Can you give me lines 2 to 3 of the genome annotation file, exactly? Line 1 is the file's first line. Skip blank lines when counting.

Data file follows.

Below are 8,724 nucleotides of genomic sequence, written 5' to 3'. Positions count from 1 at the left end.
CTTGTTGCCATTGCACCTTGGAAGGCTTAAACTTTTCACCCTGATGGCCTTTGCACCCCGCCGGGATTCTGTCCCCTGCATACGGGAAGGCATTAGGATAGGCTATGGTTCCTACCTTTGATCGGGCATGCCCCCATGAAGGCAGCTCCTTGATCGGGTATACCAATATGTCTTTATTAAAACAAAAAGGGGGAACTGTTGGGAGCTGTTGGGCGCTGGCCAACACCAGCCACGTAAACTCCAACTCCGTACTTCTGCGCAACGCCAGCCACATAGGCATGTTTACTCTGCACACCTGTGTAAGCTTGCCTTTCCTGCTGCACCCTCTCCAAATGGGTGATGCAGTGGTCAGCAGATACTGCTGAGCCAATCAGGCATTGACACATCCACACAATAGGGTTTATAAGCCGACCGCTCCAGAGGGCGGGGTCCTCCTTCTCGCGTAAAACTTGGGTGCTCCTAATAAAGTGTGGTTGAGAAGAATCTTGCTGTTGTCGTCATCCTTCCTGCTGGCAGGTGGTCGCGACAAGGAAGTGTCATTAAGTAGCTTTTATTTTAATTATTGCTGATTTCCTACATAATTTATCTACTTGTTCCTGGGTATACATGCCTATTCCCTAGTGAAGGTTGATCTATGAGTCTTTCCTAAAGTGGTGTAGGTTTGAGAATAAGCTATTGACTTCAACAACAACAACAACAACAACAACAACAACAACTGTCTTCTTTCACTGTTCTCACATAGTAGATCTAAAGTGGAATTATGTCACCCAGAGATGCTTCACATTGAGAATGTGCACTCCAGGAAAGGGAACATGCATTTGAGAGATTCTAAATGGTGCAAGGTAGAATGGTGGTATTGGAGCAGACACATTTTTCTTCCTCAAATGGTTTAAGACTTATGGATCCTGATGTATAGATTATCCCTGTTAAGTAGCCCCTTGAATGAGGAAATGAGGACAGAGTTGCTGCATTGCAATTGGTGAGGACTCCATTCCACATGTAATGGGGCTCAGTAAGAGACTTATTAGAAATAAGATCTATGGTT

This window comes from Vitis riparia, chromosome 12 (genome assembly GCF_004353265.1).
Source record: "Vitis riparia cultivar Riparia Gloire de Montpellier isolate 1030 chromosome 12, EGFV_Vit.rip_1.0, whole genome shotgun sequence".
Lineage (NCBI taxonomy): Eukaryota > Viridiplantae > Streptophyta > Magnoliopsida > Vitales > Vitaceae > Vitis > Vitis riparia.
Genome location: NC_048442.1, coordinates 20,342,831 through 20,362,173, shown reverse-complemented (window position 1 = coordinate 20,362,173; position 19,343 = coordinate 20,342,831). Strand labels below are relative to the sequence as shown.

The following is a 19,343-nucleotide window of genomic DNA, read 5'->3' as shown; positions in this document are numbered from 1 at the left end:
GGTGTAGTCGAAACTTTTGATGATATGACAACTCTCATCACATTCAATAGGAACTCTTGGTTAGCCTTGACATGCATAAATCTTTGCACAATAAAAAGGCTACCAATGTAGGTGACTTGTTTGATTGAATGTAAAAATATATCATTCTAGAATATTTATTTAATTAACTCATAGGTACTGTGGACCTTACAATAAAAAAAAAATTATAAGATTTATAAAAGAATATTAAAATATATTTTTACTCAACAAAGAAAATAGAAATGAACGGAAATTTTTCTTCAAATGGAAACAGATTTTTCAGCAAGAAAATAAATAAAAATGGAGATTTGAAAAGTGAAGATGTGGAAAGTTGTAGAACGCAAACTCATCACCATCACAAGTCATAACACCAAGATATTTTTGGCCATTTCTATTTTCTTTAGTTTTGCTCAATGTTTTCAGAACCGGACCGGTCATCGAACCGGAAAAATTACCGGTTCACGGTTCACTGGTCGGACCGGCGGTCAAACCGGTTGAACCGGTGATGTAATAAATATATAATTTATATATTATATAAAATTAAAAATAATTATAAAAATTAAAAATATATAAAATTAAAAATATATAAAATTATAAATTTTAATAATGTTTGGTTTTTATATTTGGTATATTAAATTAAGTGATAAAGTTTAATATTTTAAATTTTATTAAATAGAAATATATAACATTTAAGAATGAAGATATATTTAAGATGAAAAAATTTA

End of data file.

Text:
CTTGTTGCCATTGCACCTTGGAAGGCTTAAACTTTTCACCCTGATGGCCTTTGCACCCCGCCGGGATTCTGTCCCCTGCATACGGGAAGGCATTAGGATAGGCTATGGTTCCTACCTTTGATCGGGCATGCCCCCATGAAGGCAGCTCCTTGATCGGGTATACCAATATGTCTTTATTAAAACAAAAAGGGGGAACTGTTGGGAGCTGTTGGGCGCTGGCCAACACCAGCCACGTAAACTCCAACTCCGTACTTCTGCGCAACGCCAGCCACATAGGCATGTTTACTCTGCACACCTGTGTAAGCTTGCCTTTCCTGCTGCACCCTCTCCAAATGGGTGATGCAGTGGTCAGCAGATACTGCTGAGCCAATCAGGCATTGACACATCCACACAATAGGGTTTATAAGCCGACCGCTCCAGAGGGCGGGGTCCTCCTTCTCGCGTAAAACTTGGGTGCTCCTAATAAAGTGTGGTTGAGAAGAATCTTGCTGTTGTCGTCATCCTTCCTGCTGGCAGGTGGTCGCGACAAGGAAGTGTCATTAAGTAGCTTTTATTTTAATTATTGCTGATTTCCTACATAATTTATCTACTTGTTCCTGGGTATACATGCCTATTCCCTAGTGAAGGTTGATCTATGAGTCTTTCCTAAAGTGGTGTAGGTTTGAGAATAAGCTATTGACTTCAACAACAACAACAACAACAACAACAACAACAACTGTCTTCTTTCACTGTTCTCACATAGTAGATCTAAAGTGGAATTATGTCACCCAGAGATGCTTCACATTGAGAATGTGCACTCCAGGAAAGGGAACATGCATTTGAGAGATTCTAAATGGTGCAAGGTAGAATGGTGGTATTGGAGCAGACACATTTTTCTTCCTCAAATGGTTTAAGACTTATGGATCCTGATGTATAGATTATCCCTGTTAAGTAGCCCCTTGAATGAGGAAATGAGGACAGAGTTGCTGCATTGCAATTGGTGAGGACTCCATTCCACATGTAATGGGGCTCAGTAAGAGACTTATTAGAAATAAGATCTATGGTT

This window comes from Vitis riparia, chromosome 12 (genome assembly GCF_004353265.1).